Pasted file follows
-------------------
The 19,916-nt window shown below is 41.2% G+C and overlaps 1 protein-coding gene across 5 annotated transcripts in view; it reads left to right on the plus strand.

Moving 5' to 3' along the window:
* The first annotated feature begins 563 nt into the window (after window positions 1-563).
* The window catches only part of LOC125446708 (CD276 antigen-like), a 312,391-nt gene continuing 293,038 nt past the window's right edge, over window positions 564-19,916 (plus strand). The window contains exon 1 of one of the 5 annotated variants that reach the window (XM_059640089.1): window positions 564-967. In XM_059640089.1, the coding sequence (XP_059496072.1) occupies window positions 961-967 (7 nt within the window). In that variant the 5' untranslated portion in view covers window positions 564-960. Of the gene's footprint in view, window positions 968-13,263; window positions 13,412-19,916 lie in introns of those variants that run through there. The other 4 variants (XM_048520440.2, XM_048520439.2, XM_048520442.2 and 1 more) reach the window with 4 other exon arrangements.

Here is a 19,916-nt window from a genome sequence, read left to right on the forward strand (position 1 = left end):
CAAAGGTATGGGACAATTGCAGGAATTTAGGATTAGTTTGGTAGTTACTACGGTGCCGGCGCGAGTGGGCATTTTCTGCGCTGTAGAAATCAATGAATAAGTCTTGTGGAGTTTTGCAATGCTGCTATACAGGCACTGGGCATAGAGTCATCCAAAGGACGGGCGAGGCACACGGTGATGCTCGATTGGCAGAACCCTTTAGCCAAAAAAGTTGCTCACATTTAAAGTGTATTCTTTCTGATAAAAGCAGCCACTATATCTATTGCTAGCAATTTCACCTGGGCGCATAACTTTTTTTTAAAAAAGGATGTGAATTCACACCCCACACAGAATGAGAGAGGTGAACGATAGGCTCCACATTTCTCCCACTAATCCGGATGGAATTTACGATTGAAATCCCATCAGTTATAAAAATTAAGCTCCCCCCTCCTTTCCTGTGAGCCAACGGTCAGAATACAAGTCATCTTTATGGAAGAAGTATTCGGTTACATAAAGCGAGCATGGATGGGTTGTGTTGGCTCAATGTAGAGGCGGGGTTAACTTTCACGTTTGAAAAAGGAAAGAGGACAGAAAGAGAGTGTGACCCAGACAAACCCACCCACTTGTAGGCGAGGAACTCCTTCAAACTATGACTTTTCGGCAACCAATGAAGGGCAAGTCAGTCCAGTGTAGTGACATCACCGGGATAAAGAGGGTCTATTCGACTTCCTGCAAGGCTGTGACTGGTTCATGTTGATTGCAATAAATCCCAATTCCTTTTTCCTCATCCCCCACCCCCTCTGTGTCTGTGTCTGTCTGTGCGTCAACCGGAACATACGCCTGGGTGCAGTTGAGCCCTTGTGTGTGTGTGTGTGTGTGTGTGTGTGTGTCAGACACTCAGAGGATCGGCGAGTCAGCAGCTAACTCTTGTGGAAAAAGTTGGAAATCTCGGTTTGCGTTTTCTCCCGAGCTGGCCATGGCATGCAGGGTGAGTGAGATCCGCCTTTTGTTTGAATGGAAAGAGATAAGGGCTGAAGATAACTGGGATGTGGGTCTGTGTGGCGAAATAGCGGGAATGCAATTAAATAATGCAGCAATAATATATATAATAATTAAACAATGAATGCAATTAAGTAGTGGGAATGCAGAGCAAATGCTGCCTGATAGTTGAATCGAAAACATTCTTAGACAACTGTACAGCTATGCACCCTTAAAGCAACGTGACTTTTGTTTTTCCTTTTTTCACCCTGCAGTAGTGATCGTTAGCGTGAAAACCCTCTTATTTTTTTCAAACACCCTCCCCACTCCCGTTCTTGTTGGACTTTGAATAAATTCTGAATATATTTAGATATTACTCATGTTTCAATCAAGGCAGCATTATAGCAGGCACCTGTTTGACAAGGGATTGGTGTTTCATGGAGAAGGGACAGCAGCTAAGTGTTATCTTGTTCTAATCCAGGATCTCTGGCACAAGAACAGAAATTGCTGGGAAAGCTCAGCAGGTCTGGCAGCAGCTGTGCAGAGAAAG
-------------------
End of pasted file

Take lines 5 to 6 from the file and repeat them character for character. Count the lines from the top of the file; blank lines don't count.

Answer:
Here is a 19,916-nt window from a genome sequence, read left to right on the forward strand (position 1 = left end):
CAAAGGTATGGGACAATTGCAGGAATTTAGGATTAGTTTGGTAGTTACTACGGTGCCGGCGCGAGTGGGCATTTTCTGCGCTGTAGAAATCAATGAATAAGTCTTGTGGAGTTTTGCAATGCTGCTATACAGGCACTGGGCATAGAGTCATCCAAAGGACGGGCGAGGCACACGGTGATGCTCGATTGGCAGAACCCTTTAGCCAAAAAAGTTGCTCACATTTAAAGTGTATTCTTTCTGATAAAAGCAGCCACTATATCTATTGCTAGCAATTTCACCTGGGCGCATAACTTTTTTTTAAAAAAGGATGTGAATTCACACCCCACACAGAATGAGAGAGGTGAACGATAGGCTCCACATTTCTCCCACTAATCCGGATGGAATTTACGATTGAAATCCCATCAGTTATAAAAATTAAGCTCCCCCCTCCTTTCCTGTGAGCCAACGGTCAGAATACAAGTCATCTTTATGGAAGAAGTATTCGGTTACATAAAGCGAGCATGGATGGGTTGTGTTGGCTCAATGTAGAGGCGGGGTTAACTTTCACGTTTGAAAAAGGAAAGAGGACAGAAAGAGAGTGTGACCCAGACAAACCCACCCACTTGTAGGCGAGGAACTCCTTCAAACTATGACTTTTCGGCAACCAATGAAGGGCAAGTCAGTCCAGTGTAGTGACATCACCGGGATAAAGAGGGTCTATTCGACTTCCTGCAAGGCTGTGACTGGTTCATGTTGATTGCAATAAATCCCAATTCCTTTTTCCTCATCCCCCACCCCCTCTGTGTCTGTGTCTGTCTGTGCGTCAACCGGAACATACGCCTGGGTGCAGTTGAGCCCTTGTGTGTGTGTGTGTGTGTGTGTGTGTGTGTCAGACACTCAGAGGATCGGCGAGTCAGCAGCTAACTCTTGTGGAAAAAGTTGGAAATCTCGGTTTGCGTTTTCTCCCGAGCTGGCCATGGCATGCAGGGTGAGTGAGATCCGCCTTTTGTTTGAATGGAAAGAGATAAGGGCTGAAGATAACTGGGATGTGGGTCTGTGTGGCGAAATAGCGGGAATGCAATTAAATAATGCAGCAATAATATATATAATAATTAAACAATGAATGCAATTAAGTAGTGGGAATGCAGAGCAAATGCTGCCTGATAGTTGAATCGAAAACATTCTTAGACAACTGTACAGCTATGCACCCTTAAAGCAACGTGACTTTTGTTTTTCCTTTTTTCACCCTGCAGTAGTGATCGTTAGCGTGAAAACCCTCTTATTTTTTTCAAACACCCTCCCCACTCCCGTTCTTGTTGGACTTTGAATAAATTCTGAATATATTTAGATATTACTCATGTTTCAATCAAGGCAGCATTATAGCAGGCACCTGTTTGACAAGGGATTGGTGTTTCATGGAGAAGGGACAGCAGCTAAGTGTTATCTTGTTCTAATCCAGGATCTCTGGCACAAGAACAGAAATTGCTGGGAAAGCTCAGCAGGTCTGGCAGCAGCTGTGCAGAGAAAG